Naftali Bennet has been nothing if not surprising in his choices of Knesset candidates. Recently, he tried to secure a spot for Eli Ohana, former Israeli soccer star and coach, and a traditional though not religious Jew whose positions can be classified as moderately right-wing. It was an obvious move to expand the party’s appeal outside the national religious sector.
The move met with an unbelievable torrent of anger and bemusement from said sector, including wondering what business a soccer star has in matters of government. His political and religious positions and practices came under withering attack. Today, Ohana – understandably – decided to call it quits.
The whole affair has left a bitter taste in the mouths of everyone, especially Mizrahi Jews, many of whom see Ohana as a folk hero and paragon of success. A few of my Mizrahi friends have even charged that the often vicious attacks on Ohana are racially based, and that the old prejudices of Religious Zionists – which usually involved trying to force Mizrahi Jews to become as “White European Ashkenazi” as possible religiously and culturally – were exposed by the whole sad story.
While race certainly played a part in this mess, there’s a much more important factor involved – class. Certainly when it comes to Religious Zionists, Modern Orthodox and elite secular Jewry, American and Israeli, being a member of the middle to upper middle class is just as important as religious and political convictions, sometimes even more important. One might say that many modern religious Jews worship God but live bourgeois culture and adapt halacha thereto. They read Western literature, look towards the middle class west for inspiration and care far more about what the New York Times says than the average man in the street.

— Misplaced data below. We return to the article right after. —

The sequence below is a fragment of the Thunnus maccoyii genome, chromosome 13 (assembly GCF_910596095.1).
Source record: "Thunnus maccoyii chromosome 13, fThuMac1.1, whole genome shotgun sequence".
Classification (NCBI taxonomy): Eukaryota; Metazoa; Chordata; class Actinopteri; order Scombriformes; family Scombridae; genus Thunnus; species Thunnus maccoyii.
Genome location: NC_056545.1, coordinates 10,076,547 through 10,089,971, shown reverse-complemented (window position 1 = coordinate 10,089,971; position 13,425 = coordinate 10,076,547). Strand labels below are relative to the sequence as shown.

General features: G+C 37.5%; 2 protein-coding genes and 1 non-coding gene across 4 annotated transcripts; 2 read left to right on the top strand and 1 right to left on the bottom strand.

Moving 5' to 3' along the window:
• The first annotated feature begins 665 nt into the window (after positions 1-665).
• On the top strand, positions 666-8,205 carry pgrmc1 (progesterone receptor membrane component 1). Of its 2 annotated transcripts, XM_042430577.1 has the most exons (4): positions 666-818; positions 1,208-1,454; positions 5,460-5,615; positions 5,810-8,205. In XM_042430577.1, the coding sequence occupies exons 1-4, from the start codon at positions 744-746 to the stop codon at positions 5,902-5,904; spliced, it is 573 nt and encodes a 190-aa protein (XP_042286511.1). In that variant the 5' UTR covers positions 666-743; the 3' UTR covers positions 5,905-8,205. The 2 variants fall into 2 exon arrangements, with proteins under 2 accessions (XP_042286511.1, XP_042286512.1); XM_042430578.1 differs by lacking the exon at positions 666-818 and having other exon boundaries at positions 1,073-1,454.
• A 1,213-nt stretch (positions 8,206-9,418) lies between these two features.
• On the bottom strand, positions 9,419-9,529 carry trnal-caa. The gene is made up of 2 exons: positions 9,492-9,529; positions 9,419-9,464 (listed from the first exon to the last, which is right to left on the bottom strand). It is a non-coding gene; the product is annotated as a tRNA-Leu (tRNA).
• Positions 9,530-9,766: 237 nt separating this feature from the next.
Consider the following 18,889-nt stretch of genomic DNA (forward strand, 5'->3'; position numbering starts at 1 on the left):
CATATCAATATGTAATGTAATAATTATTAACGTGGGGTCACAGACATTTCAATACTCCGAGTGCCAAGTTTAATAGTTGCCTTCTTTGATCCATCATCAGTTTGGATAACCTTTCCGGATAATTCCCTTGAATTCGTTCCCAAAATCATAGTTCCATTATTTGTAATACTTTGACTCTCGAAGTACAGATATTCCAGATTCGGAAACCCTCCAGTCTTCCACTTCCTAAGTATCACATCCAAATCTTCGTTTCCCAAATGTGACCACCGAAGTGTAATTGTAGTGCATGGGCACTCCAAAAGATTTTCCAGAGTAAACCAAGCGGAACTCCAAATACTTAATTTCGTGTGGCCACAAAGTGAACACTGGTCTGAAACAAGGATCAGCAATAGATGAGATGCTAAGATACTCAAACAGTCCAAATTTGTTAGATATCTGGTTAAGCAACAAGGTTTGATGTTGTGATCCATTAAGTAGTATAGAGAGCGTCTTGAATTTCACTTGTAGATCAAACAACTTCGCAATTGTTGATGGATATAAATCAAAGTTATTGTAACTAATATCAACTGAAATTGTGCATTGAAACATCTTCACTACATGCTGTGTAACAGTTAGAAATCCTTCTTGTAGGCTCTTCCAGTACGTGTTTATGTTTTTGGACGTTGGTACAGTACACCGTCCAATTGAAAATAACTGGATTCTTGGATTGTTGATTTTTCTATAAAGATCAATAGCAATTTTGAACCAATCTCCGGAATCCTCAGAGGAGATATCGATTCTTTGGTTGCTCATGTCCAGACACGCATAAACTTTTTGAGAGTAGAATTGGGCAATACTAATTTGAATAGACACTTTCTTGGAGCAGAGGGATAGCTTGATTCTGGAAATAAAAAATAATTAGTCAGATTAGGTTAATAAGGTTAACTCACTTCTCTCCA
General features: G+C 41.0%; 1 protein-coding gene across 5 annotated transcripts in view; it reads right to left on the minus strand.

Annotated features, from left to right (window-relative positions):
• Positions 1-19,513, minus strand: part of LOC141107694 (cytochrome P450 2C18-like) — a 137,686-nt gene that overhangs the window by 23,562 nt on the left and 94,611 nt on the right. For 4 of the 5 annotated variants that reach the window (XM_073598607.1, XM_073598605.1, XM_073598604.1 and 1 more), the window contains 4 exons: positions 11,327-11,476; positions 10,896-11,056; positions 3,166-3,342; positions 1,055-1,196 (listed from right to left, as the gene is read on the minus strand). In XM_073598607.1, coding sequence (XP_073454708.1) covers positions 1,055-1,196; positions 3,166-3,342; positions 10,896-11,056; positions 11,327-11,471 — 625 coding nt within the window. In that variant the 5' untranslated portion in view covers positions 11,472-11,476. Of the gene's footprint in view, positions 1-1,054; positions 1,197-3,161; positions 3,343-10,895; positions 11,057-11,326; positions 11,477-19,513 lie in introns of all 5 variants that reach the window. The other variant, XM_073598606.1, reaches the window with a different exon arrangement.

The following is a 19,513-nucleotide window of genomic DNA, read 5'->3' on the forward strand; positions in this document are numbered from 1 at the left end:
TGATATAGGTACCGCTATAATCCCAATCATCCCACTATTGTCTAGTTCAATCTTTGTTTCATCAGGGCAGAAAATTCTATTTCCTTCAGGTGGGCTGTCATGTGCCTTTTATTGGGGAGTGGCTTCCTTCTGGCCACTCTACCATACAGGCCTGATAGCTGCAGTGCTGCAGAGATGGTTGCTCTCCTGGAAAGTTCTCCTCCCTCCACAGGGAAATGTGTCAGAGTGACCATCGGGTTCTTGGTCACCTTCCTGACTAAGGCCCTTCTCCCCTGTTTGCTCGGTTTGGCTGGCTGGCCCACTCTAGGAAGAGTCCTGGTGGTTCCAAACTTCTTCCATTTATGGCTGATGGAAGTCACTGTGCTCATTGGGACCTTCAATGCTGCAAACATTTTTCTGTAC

To your average member of middle class Jewry, Jews who do not fit this mold are part of a metaphorical “flyover country” – a bunch of backward, naive barbarians with a primitive love for sports and “lower-class” (in their eyes) taste in music, food and culture. This was true when it came to German Jewish attitudes to Eastern European working class Jews, and that prejudice is now entrenched towards a large swath of Mizrahi Jewry who also don’t fit their preferred mold.
Ohana is a perfect example of this prejudice. There is no objective reason why Ohana would be a worse parliamentarian than many a neophyte academic from Yesh Atid. He is not “just” a soccer player but a former manager, a job that requires savvy in business, understanding people and complex legal negotiations. But because he succeeded through non-bourgeois means, that makes him a nothing, a bum.
For middle class Jewry, and especially “religious” middle class Jewry (pun intended), a person with a doctorate in nothing studies, no real world experience and a lousy non-tenure job is always preferable to a successful businessman who earned the adoration of tens of thousands. A middle class Jewish mother would still prefer an unsuccessful lawyer to a plumber or electrician.
This affair has important lessons for the political right in general, both in America and Israel. Minorities or at least culturally less powerful groups may share your conservative values, but they will be damned if they vote for people who don’t take the time to understand them and their culture in a serious, non-condescending manner. Any party which fails this lesson will learn it the hard way at the polling booth.